Cont'l Cas. Co., 697 F.3d 534, 538 (7th Cir. 2012) (“We have repeatedly held that a party
waives an argument by failing to make it before the district court.”); Alioto v. Town of
Lisbon, 651 F.3d 715, 720-21 (7th Cir. 2011) (finding arguments forfeited “where a litigant
effectively abandons the litigation by not responding to alleged deficiencies in a motion
to dismiss”)); see also Bonte v. U.S. Bank, N.A., 624 F.3d 461, 466 (7th Cir. 2010) (“Failure
to respond to an argument … results in waiver.”)
This forfeiture rule applies even to pro se litigants and even if the complaint
might otherwise adequately state a claim under Rule 8(a)(2). Lekas v. Briley, 405 F.3d 602,
614 (7th Cir. 2005) (citing Kirksey v. R.J. Reynolds Tobacco Co., 168 F.3d 1039, 1041 (7th Cir.
1999) (noting that, even though a complaint may comply with the simple notice
pleading requirements of Rule 8(a)(2), it may nonetheless be dismissed under Rule
12(b)(6) if the plaintiff does not present legal arguments supporting the “substantive
adequacy” or “legal merit” of that complaint).) “Our system of justice is adversarial,
and our judges are busy people. If they are given plausible reasons for dismissing a
complaint, they are not going to do the plaintiff's research and try to discover whether
there might be something to say against the defendants’ reasoning. An unresponsive
response is no response.” Kirksey, 168 F.3d at 1041. Therefore, it is unnecessary for the
court to consider whether Goodwin’s second amended complaint states a plausible race
discrimination claim against U.S. Foods.
Turning to the merits of the single claim Goodwin addresses in response to the
motion to dismiss, the court concludes that Goodwin does not have a plausible claim
under 18 U.S.C. § 371. As a criminal statute, violations may be prosecuted only by the
United States. Moreover, the statute applies only to conspiracies to defraud the United
States government. It has no applicability to an alleged conspiracy to defraud an
individual person such as Goodwin.
Without a claim under federal law, Goodwin’s complaint against the U.S. Foods
defendants must be dismissed. Federal courts have limited jurisdiction, meaning they
can hear only certain kinds of cases and only under certain circumstances. Goodwin
alleges that the court has jurisdiction under 28 U.S.C. § 1331(ECF No. 15 at 7-9), which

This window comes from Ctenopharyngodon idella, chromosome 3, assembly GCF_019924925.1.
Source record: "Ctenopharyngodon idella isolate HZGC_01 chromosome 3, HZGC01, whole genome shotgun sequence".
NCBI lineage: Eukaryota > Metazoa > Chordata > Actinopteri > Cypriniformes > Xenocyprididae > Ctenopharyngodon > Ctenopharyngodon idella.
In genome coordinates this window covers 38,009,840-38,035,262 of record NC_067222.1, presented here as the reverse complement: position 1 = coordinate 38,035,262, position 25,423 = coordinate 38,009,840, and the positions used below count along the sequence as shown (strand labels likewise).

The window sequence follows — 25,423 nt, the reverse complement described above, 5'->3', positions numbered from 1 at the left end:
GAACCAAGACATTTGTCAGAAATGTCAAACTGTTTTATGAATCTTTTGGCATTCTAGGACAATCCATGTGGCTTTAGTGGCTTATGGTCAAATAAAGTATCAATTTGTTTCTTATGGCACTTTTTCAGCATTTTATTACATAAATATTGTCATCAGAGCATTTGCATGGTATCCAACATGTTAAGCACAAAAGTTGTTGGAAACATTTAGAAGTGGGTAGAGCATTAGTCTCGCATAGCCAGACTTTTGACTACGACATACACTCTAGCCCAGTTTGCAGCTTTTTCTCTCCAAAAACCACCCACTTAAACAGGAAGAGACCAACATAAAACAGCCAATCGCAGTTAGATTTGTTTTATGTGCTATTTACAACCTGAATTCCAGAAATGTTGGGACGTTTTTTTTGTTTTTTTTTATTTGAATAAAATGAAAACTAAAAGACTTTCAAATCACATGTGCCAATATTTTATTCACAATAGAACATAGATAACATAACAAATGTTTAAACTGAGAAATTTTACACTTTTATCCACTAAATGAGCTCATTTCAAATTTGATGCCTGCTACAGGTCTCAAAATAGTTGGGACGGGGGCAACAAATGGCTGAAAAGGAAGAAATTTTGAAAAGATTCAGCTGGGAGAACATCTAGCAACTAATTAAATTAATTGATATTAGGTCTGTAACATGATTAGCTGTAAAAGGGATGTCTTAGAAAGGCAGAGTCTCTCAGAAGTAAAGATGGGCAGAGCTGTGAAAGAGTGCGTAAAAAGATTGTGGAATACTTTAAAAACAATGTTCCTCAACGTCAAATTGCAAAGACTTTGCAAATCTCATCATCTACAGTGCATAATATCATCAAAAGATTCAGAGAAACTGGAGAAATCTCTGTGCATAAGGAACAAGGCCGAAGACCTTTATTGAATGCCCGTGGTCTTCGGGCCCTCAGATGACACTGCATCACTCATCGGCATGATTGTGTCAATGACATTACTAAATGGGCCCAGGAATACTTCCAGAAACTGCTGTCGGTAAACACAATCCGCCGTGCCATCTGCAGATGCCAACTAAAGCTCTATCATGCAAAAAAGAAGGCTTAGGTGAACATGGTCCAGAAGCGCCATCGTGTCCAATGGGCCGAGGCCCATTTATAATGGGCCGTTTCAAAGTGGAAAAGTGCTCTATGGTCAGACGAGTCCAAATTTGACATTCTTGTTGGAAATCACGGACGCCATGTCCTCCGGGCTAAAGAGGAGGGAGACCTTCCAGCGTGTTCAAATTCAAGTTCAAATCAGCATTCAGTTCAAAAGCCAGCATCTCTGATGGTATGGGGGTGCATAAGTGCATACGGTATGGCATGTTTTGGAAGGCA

authorizes a federal court to hear “all civil actions arising under the Constitution, laws,
or treaties of the United States.” In his response to the motion to dismiss, Goodwin does
not address any claim arising under federal law other than his assertion that the U.S.
Foods defendants violated 18 U.S.C. § 371.
To the extent that Goodwin’s broad conspiracy allegations might conceivably
add up to any claim for relief, such a claim would be cognizable, if at all, only under
state law. But the court offers no opinion as to whether the facts alleged might plausibly
constitute a legal cause of action that could be heard in state court. Without a federal
jurisdictional hook, the court has no occasion to consider the matter further. And to the
extent that the court might be able to exercise supplemental jurisdiction in the absence
of a basis for primary jurisdiction, it declines to do so here. 28 U.S.C. § 1367(c).
IT IS THEREFORE ORDERED that the motion to dismiss filed by Nicole
Griesbach, Aaron Kraemer, Richard Meldman, Thomas Perszyk, and U.S. Foods Inc.
(ECF No. 19) is granted. Accordingly, case number 17-CV-1378 is dismissed. The Clerk
shall enter judgment accordingly.
This order and the judgment to follow are final. A dissatisfied party may appeal this court’s decision to
the Court of Appeals for the Seventh Circuit by filing in this court a notice of appeal within 30 days of the
entry of judgment. See Federal Rule of Appellate Procedure 3, 4. This court may extend this deadline if a
party timely requests an extension and shows good cause or excusable neglect for not being able to meet
the 30-day deadline. See Federal Rule of Appellate Procedure 4(a)(5)(A).
Under certain circumstances, a party may ask this court to alter or amend its judgment under Federal
Rule of Civil Procedure 59(e) or ask for relief from judgment under Federal Rule of Civil Procedure 60(b).
Any motion under Federal Rule of Civil Procedure 59(e) must be filed within 28 days of the entry of
judgment. The court cannot extend this deadline. See Federal Rule of Civil Procedure 6(b)(2). Any motion
under Federal Rule of Civil Procedure 60(b) must be filed within a reasonable time, generally no more
than one year after the entry of the judgment. The court cannot extend this deadline. See Federal Rule of
Civil Procedure 6(b)(2).
A party is expected to closely review all applicable rules and determine, what, if any, further action is
appropriate in a case.
Dated at Milwaukee, Wisconsin this 6th day of March, 2018.
WILLIAM E. DUFFIN
U.S. Magistrate Judge